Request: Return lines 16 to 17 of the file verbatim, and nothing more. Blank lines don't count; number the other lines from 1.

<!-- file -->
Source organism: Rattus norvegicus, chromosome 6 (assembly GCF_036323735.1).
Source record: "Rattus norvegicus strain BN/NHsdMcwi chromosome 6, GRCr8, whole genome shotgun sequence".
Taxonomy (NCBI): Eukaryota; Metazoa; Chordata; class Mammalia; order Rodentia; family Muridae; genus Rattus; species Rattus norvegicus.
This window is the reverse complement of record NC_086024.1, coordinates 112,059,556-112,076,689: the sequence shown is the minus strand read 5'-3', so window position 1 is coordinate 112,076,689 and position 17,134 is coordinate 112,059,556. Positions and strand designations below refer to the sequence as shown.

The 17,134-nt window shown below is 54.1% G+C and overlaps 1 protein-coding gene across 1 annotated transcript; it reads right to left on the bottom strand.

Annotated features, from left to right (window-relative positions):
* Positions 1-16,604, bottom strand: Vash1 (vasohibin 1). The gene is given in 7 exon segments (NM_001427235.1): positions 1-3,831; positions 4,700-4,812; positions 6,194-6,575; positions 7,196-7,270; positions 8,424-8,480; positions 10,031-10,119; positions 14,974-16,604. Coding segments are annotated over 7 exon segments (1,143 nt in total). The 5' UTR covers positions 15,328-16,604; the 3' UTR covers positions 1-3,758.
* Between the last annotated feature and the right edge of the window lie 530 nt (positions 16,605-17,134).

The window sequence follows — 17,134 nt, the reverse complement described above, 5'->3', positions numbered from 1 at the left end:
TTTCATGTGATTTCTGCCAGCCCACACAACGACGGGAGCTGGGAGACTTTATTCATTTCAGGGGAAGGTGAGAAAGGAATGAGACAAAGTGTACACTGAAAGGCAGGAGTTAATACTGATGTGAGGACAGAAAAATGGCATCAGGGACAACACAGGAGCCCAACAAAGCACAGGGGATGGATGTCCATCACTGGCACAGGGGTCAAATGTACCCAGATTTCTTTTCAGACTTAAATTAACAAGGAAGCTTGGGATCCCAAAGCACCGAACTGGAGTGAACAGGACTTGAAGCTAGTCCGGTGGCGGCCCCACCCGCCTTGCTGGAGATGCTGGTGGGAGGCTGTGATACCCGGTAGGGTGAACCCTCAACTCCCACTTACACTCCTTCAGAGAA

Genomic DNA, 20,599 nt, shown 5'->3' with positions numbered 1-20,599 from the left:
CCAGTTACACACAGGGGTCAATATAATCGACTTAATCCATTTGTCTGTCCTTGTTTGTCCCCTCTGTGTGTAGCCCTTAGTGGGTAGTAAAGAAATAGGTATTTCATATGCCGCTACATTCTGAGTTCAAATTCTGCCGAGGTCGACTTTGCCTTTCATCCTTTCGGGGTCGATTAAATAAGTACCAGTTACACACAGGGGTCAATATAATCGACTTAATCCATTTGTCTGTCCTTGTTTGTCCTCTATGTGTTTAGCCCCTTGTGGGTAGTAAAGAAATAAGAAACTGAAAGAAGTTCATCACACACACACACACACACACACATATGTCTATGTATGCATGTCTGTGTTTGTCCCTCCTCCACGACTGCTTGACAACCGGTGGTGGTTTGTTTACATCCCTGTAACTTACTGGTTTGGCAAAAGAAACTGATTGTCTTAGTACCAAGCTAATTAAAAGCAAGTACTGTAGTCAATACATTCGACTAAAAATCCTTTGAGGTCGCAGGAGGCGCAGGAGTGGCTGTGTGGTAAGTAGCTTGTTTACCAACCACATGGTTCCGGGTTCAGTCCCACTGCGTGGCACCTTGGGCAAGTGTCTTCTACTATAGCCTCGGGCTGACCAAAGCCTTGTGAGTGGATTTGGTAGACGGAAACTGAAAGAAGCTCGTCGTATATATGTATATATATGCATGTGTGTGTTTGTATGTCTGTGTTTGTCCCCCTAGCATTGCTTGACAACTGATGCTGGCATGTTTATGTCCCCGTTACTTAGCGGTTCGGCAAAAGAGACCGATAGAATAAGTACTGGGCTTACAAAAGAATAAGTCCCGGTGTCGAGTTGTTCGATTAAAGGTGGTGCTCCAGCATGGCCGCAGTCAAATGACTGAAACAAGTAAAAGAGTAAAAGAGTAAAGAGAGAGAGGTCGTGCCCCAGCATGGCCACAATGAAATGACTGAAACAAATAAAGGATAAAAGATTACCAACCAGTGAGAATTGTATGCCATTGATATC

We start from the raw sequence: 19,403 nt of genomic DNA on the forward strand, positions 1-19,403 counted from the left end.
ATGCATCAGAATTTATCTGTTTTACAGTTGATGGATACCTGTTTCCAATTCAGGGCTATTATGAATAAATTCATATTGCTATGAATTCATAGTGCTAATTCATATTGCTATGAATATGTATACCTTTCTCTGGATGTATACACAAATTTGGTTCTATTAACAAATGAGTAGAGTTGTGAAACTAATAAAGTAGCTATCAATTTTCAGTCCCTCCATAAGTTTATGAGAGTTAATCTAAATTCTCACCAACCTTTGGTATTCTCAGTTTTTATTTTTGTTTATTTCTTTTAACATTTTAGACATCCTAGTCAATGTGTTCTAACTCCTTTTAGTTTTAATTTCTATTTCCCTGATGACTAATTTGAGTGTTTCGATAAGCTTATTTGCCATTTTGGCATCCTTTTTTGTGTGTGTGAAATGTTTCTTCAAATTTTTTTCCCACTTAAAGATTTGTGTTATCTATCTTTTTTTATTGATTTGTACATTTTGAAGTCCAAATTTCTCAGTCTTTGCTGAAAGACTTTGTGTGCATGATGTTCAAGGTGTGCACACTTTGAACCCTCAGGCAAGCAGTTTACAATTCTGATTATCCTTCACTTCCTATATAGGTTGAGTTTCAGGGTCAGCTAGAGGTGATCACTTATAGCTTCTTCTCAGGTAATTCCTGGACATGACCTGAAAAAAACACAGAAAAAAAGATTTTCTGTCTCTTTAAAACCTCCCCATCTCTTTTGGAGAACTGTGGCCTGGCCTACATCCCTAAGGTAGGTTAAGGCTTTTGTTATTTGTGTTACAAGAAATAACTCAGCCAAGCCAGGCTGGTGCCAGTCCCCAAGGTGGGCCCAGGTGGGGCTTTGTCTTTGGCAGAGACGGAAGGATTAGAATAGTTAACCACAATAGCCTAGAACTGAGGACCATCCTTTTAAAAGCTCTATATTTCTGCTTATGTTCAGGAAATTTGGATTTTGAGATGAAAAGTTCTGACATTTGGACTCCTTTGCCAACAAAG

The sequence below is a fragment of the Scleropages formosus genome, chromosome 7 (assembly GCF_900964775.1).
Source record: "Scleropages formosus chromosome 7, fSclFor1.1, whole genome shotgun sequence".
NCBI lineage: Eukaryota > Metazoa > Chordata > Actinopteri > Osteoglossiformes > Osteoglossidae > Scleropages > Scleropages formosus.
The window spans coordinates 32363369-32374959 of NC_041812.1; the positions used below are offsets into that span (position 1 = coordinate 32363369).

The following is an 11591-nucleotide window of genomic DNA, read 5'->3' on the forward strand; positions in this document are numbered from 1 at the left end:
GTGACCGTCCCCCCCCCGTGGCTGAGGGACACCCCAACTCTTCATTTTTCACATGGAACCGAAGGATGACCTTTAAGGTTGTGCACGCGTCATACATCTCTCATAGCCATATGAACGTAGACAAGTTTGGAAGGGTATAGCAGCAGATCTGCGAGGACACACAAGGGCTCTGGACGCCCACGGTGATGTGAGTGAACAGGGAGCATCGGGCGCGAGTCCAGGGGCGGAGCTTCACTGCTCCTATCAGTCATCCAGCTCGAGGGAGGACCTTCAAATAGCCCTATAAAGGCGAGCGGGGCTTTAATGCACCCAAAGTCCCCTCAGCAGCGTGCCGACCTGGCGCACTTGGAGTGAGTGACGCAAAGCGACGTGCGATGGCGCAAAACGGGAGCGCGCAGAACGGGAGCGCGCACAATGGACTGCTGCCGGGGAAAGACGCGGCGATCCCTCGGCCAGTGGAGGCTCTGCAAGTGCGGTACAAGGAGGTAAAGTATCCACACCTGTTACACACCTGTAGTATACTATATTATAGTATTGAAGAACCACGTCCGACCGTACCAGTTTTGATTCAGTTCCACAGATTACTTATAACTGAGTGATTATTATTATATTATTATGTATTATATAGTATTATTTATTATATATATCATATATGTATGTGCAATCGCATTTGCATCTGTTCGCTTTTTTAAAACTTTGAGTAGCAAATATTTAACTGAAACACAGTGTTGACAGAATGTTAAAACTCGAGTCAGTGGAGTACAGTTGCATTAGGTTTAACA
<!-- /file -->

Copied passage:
Source record: "Scleropages formosus chromosome 7, fSclFor1.1, whole genome shotgun sequence".
NCBI lineage: Eukaryota > Metazoa > Chordata > Actinopteri > Osteoglossiformes > Osteoglossidae > Scleropages > Scleropages formosus.